I remember when I rented my first apartment, my landlord asked me for my information for a credit check. Having just finished my freshman year of college, I had no credit history to speak of let alone any clue what they might want to know from my credit history. I had a cosigner for my first apartment but through the years I’ve had to make sure my credit score is good so that I can continue to be able to rent an apartment. A landlord wants to ensure that the tenants they select are responsible and will take care of their property and pay their rent on time. Performing a credit check on a prospective tenant can give a landlord a reasonable indication of what to expect from that tenant.
Here is what most landlords actually look for when they check your credit report:
It’s a no-brainer that the more debt you have, the less likely a landlord is willing to rent to you. Landlords run credit checks to see how much debt prospective tenants have. Once they know your debt load, they often compare that to your income to see if you can afford to rent the apartment while still being able to pay off your debt. If your income and debt load do not match up, the landlord will not be likely to rent to you.
Consistency and Predictability
Landlords look at a potential tenant’s credit report for evidence that the candidate has established consistency, stability and predictability in their finances. Consistency is demonstrated by what a prospective tenant does over and over financially. If a credit check reveals that a borrower has on-time payments with several accounts, over several years, then he or she is consistent. Stability can be determined by a number of factors. The number of years you’ve held a job, the number of accounts you have open, and your payment history all contribute to stability. A potential tenant who can handle his or her financial obligations and works for the same employer long-term is a financially stable individual. Landlords check credit reports to predict the behavior of the person who will be renting the property. The more consistent and predictable you are with your job and your finances, the more likely you are to be approved to rent an apartment!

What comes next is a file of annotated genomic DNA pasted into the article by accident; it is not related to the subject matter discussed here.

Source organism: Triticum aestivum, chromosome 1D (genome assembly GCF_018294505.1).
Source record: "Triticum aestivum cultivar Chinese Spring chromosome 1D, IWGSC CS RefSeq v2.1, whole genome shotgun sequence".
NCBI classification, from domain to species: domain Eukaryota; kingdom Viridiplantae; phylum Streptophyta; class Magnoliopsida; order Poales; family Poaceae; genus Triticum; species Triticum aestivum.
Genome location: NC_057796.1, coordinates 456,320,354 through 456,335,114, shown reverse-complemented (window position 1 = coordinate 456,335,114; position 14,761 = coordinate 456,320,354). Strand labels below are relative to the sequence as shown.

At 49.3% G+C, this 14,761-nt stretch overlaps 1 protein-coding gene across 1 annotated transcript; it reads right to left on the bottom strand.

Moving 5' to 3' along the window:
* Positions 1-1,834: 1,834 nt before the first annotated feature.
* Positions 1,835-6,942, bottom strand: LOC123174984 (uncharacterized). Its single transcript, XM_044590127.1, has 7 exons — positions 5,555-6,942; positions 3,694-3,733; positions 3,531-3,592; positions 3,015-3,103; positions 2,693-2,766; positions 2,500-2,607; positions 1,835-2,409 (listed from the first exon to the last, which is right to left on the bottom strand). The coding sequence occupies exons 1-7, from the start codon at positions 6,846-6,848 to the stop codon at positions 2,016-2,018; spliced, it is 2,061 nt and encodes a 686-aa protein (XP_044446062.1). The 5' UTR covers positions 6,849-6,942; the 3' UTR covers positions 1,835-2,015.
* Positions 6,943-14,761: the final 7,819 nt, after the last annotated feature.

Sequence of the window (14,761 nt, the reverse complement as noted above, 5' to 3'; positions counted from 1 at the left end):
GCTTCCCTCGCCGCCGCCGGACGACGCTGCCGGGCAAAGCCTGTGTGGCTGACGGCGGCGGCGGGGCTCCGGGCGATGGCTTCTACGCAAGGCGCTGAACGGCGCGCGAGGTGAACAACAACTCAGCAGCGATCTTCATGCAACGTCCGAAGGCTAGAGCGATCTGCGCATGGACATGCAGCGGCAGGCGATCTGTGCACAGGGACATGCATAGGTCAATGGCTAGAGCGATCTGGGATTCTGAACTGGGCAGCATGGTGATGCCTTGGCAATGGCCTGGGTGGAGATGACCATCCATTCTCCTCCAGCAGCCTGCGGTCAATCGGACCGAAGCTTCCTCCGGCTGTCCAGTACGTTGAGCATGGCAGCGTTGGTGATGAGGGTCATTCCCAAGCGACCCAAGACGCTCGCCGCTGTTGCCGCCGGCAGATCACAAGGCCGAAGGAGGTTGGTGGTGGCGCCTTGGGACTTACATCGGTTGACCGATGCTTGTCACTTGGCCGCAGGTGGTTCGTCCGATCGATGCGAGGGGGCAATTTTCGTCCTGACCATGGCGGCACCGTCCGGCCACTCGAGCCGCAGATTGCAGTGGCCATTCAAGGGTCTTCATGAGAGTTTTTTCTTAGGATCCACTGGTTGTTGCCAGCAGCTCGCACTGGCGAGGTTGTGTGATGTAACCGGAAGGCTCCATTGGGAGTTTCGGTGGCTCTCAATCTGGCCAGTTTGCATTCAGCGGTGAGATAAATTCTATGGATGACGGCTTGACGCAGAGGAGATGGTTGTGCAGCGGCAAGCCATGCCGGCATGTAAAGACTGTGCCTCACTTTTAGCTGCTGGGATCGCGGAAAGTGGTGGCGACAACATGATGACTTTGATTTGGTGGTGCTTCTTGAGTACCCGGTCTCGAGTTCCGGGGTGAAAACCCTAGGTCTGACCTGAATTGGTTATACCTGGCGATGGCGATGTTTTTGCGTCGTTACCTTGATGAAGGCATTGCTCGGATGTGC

A landlord can check a prospective tenant’s rental history through a credit report. A landlord can use rental history data to see where you have lived and make inquires concerning your previous rental agreements to see if you paid your rent on time or owe any money to your previous landlord. They will check your rental history for predictions on your future behavior as a renter. Rental payment history only goes on your credit report if your landlord reports your payment history to a credit bureau. One of the main ways I build credit is through paying my rent. I don’t have any other big expenses to build credit with other than my rent so I pay my rent online through WilliamPaid and they report my payments to a credit bureau so that every time I pay my rent on time each month, it goes towards building my credit. This helps not only my personal credit but also makes me more likely to be approved for an apartment in the future!
Submitted by WilliamPaid.com. WilliamPaid lets renters & roomies pay rent online, automatically, with more flexibility and it’s FREE. Users can also build credit with each rent payment.